Riverside Lakes Campsite, Dorset, UK
For one night in May
Our first family camp of the year was perhaps a bit ambitious. There was no hiking, kayaking or trekking involved. No, this trip would be tacked onto the end of an even more demanding day… my daughters 5th birthday party. An exhausting day out at a children’s theme park with ten small children and parents, directly followed by a night camping with other friends. The day before was spent madly assembling a birthday cake and trying to get some freelance work done, without much thought for gathering camping gear. My husband was away so I was going alone with my two children.
For our first step into minimalist camping I had decided to try going without:
- real pillows
- extra duvets /blankets
- fire pit/charcoal/logs
- spare saucepans
And had downsized some of our gear:
- four folding chairs were replaced by one Lazi Bed
- one double airbed was replaced by two hi-Gear self-inflating 2.5cm mattresses (for the kids)
- our spacious 5 man family tent (with tent carpet and footprint) was replaced by a small 4-man dome tent (blackout)
Everything fitted beautifully into the boot of my car with room to spare, we even had space for an enormous helium balloon for the party on the front seat.
However, as our guests left the party late in the afternoon they gasped at our camping plan. ‘Really? Now?’ They had a point. We were all so tired after the excitement of the day I was seriously doubting my decision as I drove straight from theme park to campsite, driving slowly so I could just sit down and rest a little longer.
At the campsite
We have been to this campsite before and love it. With reserved pitches, scattered generously through a field around a lake, we didn’t need to worry about getting there early to find a good spot. It has great facilities without feeling too civilised, and some of the things we had chosen to leave at home were available to borrow free of charge. Marvellously, two other families we know were up for joining us at short notice, so the kids were off playing immediately.
We were delighted to find a large picnic bench and fire pit close by for us to use. A wooden cabin by the lake housed fridges, freezers and a microwave and in the evening, to my children’s amazement …. an ice cream van came round!
Our tent was quick to pitch and with little gear to unload I was soon sat on the bench with prosecco in hand chatting to my friends as all our children played together in the field.
At dusk the owner appeared and gave every child on the site a glow band which was great fun as it got dark. Ours doubled-up as a nightlight in the tent later.
As this camping trip had been organised at the last minute, I hadn’t made any food plans with friends. Sometimes we share food for a BBQ, take it in turns to cook etc but tonight we all did our own thing. I had brought the quickest, easiest meal I could think of (tinned hot dogs with rolls and rice) which we cooked in one pan on a small single ring stove in 5 minutes.
Our friends took the easy camping a step further and had a takeaway delivered!
This may not sound like a purists’ idea of camping, but who cares? We were outdoors with our families and friends, gathered around a campfire, watching the stars and listening to the sounds creatures at night.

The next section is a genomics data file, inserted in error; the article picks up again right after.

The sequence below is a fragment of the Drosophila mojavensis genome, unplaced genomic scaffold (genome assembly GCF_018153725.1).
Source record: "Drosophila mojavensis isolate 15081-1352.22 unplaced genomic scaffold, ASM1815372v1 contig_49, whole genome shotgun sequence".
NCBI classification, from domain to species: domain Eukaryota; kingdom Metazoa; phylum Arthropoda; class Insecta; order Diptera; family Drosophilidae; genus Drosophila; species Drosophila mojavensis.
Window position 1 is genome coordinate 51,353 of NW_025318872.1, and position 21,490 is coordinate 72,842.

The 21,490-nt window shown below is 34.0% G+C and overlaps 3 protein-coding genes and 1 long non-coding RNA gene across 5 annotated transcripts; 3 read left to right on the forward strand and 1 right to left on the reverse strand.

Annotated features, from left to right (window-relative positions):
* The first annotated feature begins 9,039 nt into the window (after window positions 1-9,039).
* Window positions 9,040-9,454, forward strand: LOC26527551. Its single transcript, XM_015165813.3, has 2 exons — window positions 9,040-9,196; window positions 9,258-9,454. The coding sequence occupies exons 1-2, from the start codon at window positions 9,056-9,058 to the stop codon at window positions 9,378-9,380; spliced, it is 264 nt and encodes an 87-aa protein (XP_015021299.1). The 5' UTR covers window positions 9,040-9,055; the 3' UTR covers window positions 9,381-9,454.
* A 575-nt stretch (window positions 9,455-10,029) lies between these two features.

It was peaceful and beautiful and I am SO glad we made the effort to camp that night. It would have been all too easy to head home after the party, watch TV, tidy the kitchen and waste time on boring household chores.
Was camping with less stuff a success?
Well, some things were a triumph, others not so much.
Sitting: As our campsite had provided a picnic bench we didn’t miss our chairs at all, and the new Lazi Bed inflating lounger was great for relaxing on during the day. (We kept it away from the campfire as an ember could pop it!)
Cooking: The single burner stove with one saucepan was fine, no need for anything else.
Tent: Downsizing our tent worked really well. I spent alot less time pitching / packing and the porch was large enough to store our bags. We could also use the car to store things in.
Sleeping: We used to bring two ikea bags full of spare bedding, duvets for laying on top of the airbeds, blankets to go on top of us and a real pillow for all four of us. While this was comfortable, its not packing light, and was a real hassle to gather it all up, then wash it all after the trip. So I experimented with sleeping on a standard airbed without any of it. I was, of course, freezing! I’d forgotten just how cold air gets at night and could feel it easily though my sleeping bag in the airbed beneath me.
The children, however, were fine on their new Multi Mat Trekker 25 self-inflating mattresses, which provided enough insulation and padding between them and the ground. They stayed warm and slept through the night in just thermals and their sleeping bags. At only 2.5 cm thick and £18 each they are budget range but surprisingly effective. I need one!
Instead of bringing my pillow from home I used a small inflating pillow and it was great. Compact to store, easy to inflate and warmer than a cotton pillow due to its flocking.
- Minimalist family camping takes trial and error, this was my first attempt.
- Self-inflating mattresses are warmer than airbeds and don’t need all the extra blankets
- Use the facilities available at the site
- Make your life easy! If you want a one-pot meal or takeaway, get one. You don’t need to prove a point, just take your family outdoors and enjoy yourselves.
- Ladies, you can do this without a man to help. My husband was away so I took the kids on my own and with minimal gear the set up/packing was quick and easy.
- Go for it! It is possible and easy to do a one night camp when you’re mini camping. Instead of falling asleep in front of X-Factor you’ll be stargazing with your family round a campfire making wonderful memories.
- Be brave be bold, be free!
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